She does it by examining the public and private life of Alberto Pollera, an Italian colonial administrator and civil judge that lived in Eritrea for about 20 years or more. In his writing, Pollera recognize the fact that his ethnographic knowledge and descriptive style, a ‘deeper knowledge’ gained through years of living amongst the “indigenous population”, was reflected in his administrative practice. He opposed strongly physical violence, but couldn’t see the violent nature of the civilizing mission, rooted in an evolutionary paradigm, in which he was taking part. In fact, he was very clear that this deeper knowledge of the native customs and ‘traditions’ should be used to enhance management and control techniques of the population that were colonized by the Italian Empire. One of the consequence of such “better and more humane, because softer” disciplinary techniques was to essentialize differences and to reinforce the segregation between two groups ‘on the field’. Another exemple of that, is the manipulation (or construction) of ‘traditions’ to reproduce relations of power. When dealing with gender issues, the fact that he mirrored the Italian (patriarchal) vision of justice, just reproduced and reinforced some kinds of power over others (those of the elder, rather than those of the women). We could say similar things on this point, like the application of racial laws that were reinforcing white supremacy and the evolutionist paradigm of the fascist Italian state. Hence, we can say that even if his work was not acknowledge by academics, it still had a profound impact ‘on the field’.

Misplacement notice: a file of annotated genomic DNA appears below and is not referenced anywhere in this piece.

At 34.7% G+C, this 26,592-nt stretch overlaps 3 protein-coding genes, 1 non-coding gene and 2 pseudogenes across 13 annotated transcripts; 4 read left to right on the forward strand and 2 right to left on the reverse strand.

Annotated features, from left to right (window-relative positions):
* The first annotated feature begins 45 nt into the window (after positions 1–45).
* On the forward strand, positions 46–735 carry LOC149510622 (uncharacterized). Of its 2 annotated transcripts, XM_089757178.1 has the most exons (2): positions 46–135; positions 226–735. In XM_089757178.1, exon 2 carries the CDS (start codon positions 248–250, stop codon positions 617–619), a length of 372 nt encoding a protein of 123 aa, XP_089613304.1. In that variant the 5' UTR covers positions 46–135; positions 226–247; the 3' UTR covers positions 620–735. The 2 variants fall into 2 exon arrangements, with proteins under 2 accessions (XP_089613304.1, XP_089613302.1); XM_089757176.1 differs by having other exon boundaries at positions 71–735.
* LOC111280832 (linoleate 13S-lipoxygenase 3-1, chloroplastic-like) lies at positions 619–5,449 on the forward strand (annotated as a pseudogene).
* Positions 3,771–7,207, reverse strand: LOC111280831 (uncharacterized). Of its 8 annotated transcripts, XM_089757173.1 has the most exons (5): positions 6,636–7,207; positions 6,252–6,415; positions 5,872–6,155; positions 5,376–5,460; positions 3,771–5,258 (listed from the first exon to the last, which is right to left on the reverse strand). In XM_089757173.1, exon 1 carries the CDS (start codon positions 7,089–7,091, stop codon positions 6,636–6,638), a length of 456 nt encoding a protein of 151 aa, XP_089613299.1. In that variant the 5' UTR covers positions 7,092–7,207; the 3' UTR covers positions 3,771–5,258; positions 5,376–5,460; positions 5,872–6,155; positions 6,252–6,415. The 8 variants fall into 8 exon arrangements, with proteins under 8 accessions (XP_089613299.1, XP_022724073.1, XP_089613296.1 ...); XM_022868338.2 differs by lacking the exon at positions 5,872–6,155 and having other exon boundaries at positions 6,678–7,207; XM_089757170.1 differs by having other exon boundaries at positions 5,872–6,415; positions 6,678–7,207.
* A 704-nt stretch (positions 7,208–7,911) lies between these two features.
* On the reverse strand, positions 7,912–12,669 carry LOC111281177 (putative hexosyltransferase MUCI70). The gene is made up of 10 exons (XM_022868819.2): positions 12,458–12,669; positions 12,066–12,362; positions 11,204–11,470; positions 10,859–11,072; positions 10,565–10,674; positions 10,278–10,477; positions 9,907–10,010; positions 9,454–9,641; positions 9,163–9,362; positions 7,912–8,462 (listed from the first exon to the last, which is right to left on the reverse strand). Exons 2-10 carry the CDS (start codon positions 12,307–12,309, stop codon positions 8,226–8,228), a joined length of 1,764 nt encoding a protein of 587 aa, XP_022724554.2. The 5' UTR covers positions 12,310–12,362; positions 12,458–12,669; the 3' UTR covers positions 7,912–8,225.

Sorgoni points to the complex nature of the articulation of Pollera’s personality and the fascist nature of the Italian colonial context, by underlying the hybrid nature of the colonial texts he was producing. In fact, there seems to be many contradictions between what Pollera was writing publicly and how he behaved in the private. Was he took under an impossible double-bind, by being in an inter-ractial union, and having had children, and being at the same time under the umbrella of a fascist regime that was forbidding such unions because of racist laws.